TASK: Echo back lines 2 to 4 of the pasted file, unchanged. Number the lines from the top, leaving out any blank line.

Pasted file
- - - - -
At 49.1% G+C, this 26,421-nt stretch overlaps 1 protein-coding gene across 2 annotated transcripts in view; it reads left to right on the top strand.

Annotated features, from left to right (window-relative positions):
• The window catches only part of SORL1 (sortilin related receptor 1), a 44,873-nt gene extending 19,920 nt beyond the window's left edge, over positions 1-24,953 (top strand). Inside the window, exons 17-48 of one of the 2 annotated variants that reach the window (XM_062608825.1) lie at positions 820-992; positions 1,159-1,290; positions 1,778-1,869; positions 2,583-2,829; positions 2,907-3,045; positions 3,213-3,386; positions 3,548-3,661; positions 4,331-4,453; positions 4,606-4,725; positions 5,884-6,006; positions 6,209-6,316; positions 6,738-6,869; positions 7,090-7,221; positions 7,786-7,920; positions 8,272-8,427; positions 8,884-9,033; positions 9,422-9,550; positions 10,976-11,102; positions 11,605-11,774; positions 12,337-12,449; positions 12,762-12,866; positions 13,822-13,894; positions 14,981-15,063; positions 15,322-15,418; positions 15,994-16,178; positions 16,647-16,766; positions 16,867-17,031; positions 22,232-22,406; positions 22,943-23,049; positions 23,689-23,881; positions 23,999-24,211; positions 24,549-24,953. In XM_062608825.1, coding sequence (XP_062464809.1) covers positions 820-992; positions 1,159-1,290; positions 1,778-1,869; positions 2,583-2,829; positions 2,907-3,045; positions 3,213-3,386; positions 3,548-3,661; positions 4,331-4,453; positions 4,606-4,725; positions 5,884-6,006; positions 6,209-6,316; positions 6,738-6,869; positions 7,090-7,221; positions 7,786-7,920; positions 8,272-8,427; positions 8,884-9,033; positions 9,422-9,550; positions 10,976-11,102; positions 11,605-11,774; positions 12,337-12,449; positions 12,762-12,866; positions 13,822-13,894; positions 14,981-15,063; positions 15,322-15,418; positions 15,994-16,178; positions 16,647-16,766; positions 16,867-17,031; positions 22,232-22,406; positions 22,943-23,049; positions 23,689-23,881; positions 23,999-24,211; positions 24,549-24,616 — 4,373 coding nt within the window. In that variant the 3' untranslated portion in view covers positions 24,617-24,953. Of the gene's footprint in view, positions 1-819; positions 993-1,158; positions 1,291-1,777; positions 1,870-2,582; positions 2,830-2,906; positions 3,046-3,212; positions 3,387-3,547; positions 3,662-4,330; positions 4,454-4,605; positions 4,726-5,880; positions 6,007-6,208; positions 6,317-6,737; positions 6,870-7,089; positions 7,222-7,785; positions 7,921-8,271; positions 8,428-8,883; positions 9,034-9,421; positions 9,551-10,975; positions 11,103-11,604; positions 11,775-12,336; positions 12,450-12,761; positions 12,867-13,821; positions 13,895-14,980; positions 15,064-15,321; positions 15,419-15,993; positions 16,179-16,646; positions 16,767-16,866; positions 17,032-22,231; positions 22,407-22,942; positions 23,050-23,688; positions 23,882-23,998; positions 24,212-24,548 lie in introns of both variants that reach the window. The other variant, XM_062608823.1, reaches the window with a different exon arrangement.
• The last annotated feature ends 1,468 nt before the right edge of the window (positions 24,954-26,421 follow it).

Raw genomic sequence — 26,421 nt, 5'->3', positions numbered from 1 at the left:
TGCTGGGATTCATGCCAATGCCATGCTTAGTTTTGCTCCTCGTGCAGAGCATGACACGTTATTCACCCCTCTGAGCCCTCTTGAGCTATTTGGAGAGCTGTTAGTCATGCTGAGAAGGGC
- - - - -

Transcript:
Annotated features, from left to right (window-relative positions):
• The window catches only part of SORL1 (sortilin related receptor 1), a 44,873-nt gene extending 19,920 nt beyond the window's left edge, over positions 1-24,953 (top strand). Inside the window, exons 17-48 of one of the 2 annotated variants that reach the window (XM_062608825.1) lie at positions 820-992; positions 1,159-1,290; positions 1,778-1,869; positions 2,583-2,829; positions 2,907-3,045; positions 3,213-3,386; positions 3,548-3,661; positions 4,331-4,453; positions 4,606-4,725; positions 5,884-6,006; positions 6,209-6,316; positions 6,738-6,869; positions 7,090-7,221; positions 7,786-7,920; positions 8,272-8,427; positions 8,884-9,033; positions 9,422-9,550; positions 10,976-11,102; positions 11,605-11,774; positions 12,337-12,449; positions 12,762-12,866; positions 13,822-13,894; positions 14,981-15,063; positions 15,322-15,418; positions 15,994-16,178; positions 16,647-16,766; positions 16,867-17,031; positions 22,232-22,406; positions 22,943-23,049; positions 23,689-23,881; positions 23,999-24,211; positions 24,549-24,953. In XM_062608825.1, coding sequence (XP_062464809.1) covers positions 820-992; positions 1,159-1,290; positions 1,778-1,869; positions 2,583-2,829; positions 2,907-3,045; positions 3,213-3,386; positions 3,548-3,661; positions 4,331-4,453; positions 4,606-4,725; positions 5,884-6,006; positions 6,209-6,316; positions 6,738-6,869; positions 7,090-7,221; positions 7,786-7,920; positions 8,272-8,427; positions 8,884-9,033; positions 9,422-9,550; positions 10,976-11,102; positions 11,605-11,774; positions 12,337-12,449; positions 12,762-12,866; positions 13,822-13,894; positions 14,981-15,063; positions 15,322-15,418; positions 15,994-16,178; positions 16,647-16,766; positions 16,867-17,031; positions 22,232-22,406; positions 22,943-23,049; positions 23,689-23,881; positions 23,999-24,211; positions 24,549-24,616 — 4,373 coding nt within the window. In that variant the 3' untranslated portion in view covers positions 24,617-24,953. Of the gene's footprint in view, positions 1-819; positions 993-1,158; positions 1,291-1,777; positions 1,870-2,582; positions 2,830-2,906; positions 3,046-3,212; positions 3,387-3,547; positions 3,662-4,330; positions 4,454-4,605; positions 4,726-5,880; positions 6,007-6,208; positions 6,317-6,737; positions 6,870-7,089; positions 7,222-7,785; positions 7,921-8,271; positions 8,428-8,883; positions 9,034-9,421; positions 9,551-10,975; positions 11,103-11,604; positions 11,775-12,336; positions 12,450-12,761; positions 12,867-13,821; positions 13,895-14,980; positions 15,064-15,321; positions 15,419-15,993; positions 16,179-16,646; positions 16,767-16,866; positions 17,032-22,231; positions 22,407-22,942; positions 23,050-23,688; positions 23,882-23,998; positions 24,212-24,548 lie in introns of both variants that reach the window. The other variant, XM_062608823.1, reaches the window with a different exon arrangement.
• The last annotated feature ends 1,468 nt before the right edge of the window (positions 24,954-26,421 follow it).